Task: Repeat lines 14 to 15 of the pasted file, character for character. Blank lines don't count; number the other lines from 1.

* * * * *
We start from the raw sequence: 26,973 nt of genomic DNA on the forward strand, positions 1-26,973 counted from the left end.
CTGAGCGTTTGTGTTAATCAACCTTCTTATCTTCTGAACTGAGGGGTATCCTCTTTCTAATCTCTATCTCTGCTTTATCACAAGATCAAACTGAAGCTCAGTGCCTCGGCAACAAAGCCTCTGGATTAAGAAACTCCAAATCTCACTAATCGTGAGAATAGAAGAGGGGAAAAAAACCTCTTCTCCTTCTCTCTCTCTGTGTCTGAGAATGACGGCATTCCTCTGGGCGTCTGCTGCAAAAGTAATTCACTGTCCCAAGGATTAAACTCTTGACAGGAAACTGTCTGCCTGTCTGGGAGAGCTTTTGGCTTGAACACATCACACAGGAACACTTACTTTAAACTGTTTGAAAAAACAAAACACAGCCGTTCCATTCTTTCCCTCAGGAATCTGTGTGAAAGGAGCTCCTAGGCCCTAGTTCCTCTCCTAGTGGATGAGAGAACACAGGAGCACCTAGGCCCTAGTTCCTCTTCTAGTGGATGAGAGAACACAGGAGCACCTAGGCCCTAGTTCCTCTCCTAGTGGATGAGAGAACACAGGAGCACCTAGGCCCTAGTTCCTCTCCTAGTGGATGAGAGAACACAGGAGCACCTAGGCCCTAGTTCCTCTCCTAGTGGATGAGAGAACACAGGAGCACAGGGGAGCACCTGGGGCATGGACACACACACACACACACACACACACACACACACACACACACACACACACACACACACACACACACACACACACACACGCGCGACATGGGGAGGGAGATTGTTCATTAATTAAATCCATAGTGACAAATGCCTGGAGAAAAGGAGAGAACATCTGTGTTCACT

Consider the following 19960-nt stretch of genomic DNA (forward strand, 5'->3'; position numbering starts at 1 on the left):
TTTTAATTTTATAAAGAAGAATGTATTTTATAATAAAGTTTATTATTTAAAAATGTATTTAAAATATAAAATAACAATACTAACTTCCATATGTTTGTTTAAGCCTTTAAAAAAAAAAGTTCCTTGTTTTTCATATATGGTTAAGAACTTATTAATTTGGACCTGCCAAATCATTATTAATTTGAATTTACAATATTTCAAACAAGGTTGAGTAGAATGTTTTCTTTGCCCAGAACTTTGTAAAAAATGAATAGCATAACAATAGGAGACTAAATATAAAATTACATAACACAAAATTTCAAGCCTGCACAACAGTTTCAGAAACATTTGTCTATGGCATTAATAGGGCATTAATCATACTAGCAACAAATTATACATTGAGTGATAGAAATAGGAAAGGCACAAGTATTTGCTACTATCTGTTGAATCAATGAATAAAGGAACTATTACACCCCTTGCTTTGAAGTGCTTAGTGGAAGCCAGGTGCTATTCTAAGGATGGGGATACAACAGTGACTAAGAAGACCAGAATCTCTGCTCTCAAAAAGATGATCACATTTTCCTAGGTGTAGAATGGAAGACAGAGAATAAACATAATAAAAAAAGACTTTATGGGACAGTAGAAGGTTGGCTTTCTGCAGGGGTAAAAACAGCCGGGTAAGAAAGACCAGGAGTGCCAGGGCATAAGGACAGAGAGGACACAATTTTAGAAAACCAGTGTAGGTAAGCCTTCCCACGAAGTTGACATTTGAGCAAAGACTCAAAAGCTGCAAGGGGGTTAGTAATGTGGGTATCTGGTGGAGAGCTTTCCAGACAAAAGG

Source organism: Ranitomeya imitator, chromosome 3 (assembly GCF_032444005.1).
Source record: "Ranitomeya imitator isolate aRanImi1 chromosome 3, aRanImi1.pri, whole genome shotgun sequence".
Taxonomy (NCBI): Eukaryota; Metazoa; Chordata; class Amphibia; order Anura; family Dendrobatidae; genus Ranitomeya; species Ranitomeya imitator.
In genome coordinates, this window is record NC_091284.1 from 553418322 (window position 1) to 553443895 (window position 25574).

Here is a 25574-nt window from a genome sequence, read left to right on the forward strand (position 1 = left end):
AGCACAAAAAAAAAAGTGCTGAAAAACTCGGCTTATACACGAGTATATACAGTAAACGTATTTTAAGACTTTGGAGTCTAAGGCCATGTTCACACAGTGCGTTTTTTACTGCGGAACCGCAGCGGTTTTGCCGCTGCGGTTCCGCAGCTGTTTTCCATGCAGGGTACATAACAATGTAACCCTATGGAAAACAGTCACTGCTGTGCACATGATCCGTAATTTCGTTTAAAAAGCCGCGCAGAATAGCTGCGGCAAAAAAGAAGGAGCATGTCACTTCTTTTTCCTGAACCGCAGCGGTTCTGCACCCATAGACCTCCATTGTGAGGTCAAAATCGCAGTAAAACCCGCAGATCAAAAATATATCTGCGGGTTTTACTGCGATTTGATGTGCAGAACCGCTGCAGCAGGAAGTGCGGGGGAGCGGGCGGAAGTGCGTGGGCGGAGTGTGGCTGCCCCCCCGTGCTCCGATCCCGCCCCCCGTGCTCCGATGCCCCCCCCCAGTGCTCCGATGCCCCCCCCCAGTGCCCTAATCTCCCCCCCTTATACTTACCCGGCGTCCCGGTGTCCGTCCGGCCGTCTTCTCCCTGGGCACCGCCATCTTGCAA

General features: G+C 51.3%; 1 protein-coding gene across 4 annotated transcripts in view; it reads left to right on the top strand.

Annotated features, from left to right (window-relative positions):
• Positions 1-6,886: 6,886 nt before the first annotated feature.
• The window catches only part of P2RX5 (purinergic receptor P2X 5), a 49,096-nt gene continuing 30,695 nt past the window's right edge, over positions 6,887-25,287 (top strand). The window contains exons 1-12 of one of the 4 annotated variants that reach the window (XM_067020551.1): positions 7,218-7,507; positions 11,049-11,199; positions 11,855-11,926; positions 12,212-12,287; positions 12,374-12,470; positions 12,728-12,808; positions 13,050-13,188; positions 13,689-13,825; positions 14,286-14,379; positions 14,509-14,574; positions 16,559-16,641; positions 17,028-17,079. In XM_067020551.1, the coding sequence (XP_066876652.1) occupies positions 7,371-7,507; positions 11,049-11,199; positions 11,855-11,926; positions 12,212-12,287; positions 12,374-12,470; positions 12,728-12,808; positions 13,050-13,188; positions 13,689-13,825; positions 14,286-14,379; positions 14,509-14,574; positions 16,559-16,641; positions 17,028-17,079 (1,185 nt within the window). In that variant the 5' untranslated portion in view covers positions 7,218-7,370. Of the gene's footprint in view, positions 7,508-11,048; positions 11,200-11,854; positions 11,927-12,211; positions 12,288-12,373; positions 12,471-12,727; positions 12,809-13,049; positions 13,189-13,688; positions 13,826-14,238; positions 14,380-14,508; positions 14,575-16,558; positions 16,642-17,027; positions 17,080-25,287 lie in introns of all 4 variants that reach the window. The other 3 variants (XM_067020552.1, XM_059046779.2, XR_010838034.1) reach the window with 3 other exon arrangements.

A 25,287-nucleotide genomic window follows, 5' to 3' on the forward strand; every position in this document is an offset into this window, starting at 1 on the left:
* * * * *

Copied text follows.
• The window catches only part of P2RX5 (purinergic receptor P2X 5), a 49,096-nt gene continuing 30,695 nt past the window's right edge, over positions 6,887-25,287 (top strand). The window contains exons 1-12 of one of the 4 annotated variants that reach the window (XM_067020551.1): positions 7,218-7,507; positions 11,049-11,199; positions 11,855-11,926; positions 12,212-12,287; positions 12,374-12,470; positions 12,728-12,808; positions 13,050-13,188; positions 13,689-13,825; positions 14,286-14,379; positions 14,509-14,574; positions 16,559-16,641; positions 17,028-17,079. In XM_067020551.1, the coding sequence (XP_066876652.1) occupies positions 7,371-7,507; positions 11,049-11,199; positions 11,855-11,926; positions 12,212-12,287; positions 12,374-12,470; positions 12,728-12,808; positions 13,050-13,188; positions 13,689-13,825; positions 14,286-14,379; positions 14,509-14,574; positions 16,559-16,641; positions 17,028-17,079 (1,185 nt within the window). In that variant the 5' untranslated portion in view covers positions 7,218-7,370. Of the gene's footprint in view, positions 7,508-11,048; positions 11,200-11,854; positions 11,927-12,211; positions 12,288-12,373; positions 12,471-12,727; positions 12,809-13,049; positions 13,189-13,688; positions 13,826-14,238; positions 14,380-14,508; positions 14,575-16,558; positions 16,642-17,027; positions 17,080-25,287 lie in introns of all 4 variants that reach the window. The other 3 variants (XM_067020552.1, XM_059046779.2, XR_010838034.1) reach the window with 3 other exon arrangements.

A 25,287-nucleotide genomic window follows, 5' to 3' on the forward strand; every position in this document is an offset into this window, starting at 1 on the left: